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  • Nature vs. Nurture in Adoption

    Dawn Davenport

    17
    Nature vs. Nurture

    Is it our home environment and parenting style that will determine how our adopted kids turn out or is it their genetics from birth parents?

    Before I had kids, I was a nurturist all the way. I believed that the environment I created for my children would determine how they “turned out”.  Oh sure, I would have acknowledged that there might be variations, but I figured these would be variations on the same theme.  Since I was going to be the perfect mother, I would, of course, create the perfect environment for child rearing.

    Our home would be an intellectual and artistic haven– stimulating, but not over the top. I would involve my well behaved progeny in carefully selected intellectual, athletic, and artistic endeavors, while leaving plenty of unstructured time for them to ponder the fate of dandelion puffs.  I would fill our house with books, educational toys (made of wood—very expensive wood I might add), and nutritious food.  Oh sure, I’d indulge them occasionally with some cheap, plastic, easily broken, mind rotting toy and a box or two of Fifth Avenue hyped, sugar laden cereal to keep them from feeling deprived when they compared notes with their friends, but since they would only watch the occasional PBS TV show, they would be protected from the dirty touch of advertising and would be more than satisfied by mom-approved toys and cereals.  Yes sir, I was a nurturist all the way because I so wanted to believe that I was in control.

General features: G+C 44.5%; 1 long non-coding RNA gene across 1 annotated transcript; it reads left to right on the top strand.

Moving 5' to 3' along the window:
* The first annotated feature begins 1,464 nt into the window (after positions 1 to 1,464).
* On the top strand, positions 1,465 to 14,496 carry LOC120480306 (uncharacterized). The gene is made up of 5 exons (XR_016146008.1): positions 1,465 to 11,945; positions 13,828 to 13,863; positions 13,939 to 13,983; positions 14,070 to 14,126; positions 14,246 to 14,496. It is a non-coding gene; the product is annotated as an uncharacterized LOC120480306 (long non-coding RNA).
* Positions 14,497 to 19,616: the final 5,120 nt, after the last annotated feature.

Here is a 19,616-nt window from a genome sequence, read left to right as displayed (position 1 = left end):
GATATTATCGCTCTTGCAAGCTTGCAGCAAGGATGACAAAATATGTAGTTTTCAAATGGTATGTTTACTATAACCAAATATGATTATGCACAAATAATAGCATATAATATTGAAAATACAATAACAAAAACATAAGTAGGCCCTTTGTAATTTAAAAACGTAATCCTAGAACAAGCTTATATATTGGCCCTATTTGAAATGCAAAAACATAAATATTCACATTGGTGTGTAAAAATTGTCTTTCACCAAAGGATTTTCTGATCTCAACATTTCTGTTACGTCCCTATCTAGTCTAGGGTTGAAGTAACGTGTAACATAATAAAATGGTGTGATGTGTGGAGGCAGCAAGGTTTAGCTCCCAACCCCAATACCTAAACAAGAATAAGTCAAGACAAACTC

Now that I’m in the uncontrolled midst of parenting four very very different kids, I realize that control is an illusion, and I’m not sure where I stand on the nature vs. nurture debate.  My family is a mix of children by birth and adoption spread out over ten years and raised in the same house by the same parents.  The nurture argument would say my kids would be similar since their environment was similar.  The nature argument would say that my biologically related kids would be more alike than the adopted child.  Neither of these arguments is correct in my family.  I think that may be why I am so fascinated with the nature vs. nurture argument.